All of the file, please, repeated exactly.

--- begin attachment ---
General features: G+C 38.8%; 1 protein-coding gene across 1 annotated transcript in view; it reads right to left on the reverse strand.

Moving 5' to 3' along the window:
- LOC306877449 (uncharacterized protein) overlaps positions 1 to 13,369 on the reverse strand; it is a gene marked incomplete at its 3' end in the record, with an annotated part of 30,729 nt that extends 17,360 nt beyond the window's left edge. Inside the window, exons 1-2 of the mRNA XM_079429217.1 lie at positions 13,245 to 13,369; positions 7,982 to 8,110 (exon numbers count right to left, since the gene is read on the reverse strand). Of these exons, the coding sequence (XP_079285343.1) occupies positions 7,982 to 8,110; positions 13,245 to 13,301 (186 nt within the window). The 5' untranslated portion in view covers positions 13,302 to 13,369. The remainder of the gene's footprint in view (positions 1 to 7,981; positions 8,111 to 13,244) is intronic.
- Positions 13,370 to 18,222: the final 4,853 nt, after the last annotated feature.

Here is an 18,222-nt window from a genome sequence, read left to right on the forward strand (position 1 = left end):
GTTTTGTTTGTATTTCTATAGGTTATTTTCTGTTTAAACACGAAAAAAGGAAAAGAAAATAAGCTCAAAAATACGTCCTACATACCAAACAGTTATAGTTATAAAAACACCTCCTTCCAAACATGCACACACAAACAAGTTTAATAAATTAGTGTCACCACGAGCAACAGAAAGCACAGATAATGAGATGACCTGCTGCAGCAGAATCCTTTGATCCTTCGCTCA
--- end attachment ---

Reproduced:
General features: G+C 38.8%; 1 protein-coding gene across 1 annotated transcript in view; it reads right to left on the reverse strand.

Moving 5' to 3' along the window:
- LOC306877449 (uncharacterized protein) overlaps positions 1 to 13,369 on the reverse strand; it is a gene marked incomplete at its 3' end in the record, with an annotated part of 30,729 nt that extends 17,360 nt beyond the window's left edge. Inside the window, exons 1-2 of the mRNA XM_079429217.1 lie at positions 13,245 to 13,369; positions 7,982 to 8,110 (exon numbers count right to left, since the gene is read on the reverse strand). Of these exons, the coding sequence (XP_079285343.1) occupies positions 7,982 to 8,110; positions 13,245 to 13,301 (186 nt within the window). The 5' untranslated portion in view covers positions 13,302 to 13,369. The remainder of the gene's footprint in view (positions 1 to 7,981; positions 8,111 to 13,244) is intronic.
- Positions 13,370 to 18,222: the final 4,853 nt, after the last annotated feature.

Here is an 18,222-nt window from a genome sequence, read left to right on the forward strand (position 1 = left end):
GTTTTGTTTGTATTTCTATAGGTTATTTTCTGTTTAAACACGAAAAAAGGAAAAGAAAATAAGCTCAAAAATACGTCCTACATACCAAACAGTTATAGTTATAAAAACACCTCCTTCCAAACATGCACACACAAACAAGTTTAATAAATTAGTGTCACCACGAGCAACAGAAAGCACAGATAATGAGATGACCTGCTGCAGCAGAATCCTTTGATCCTTCGCTCA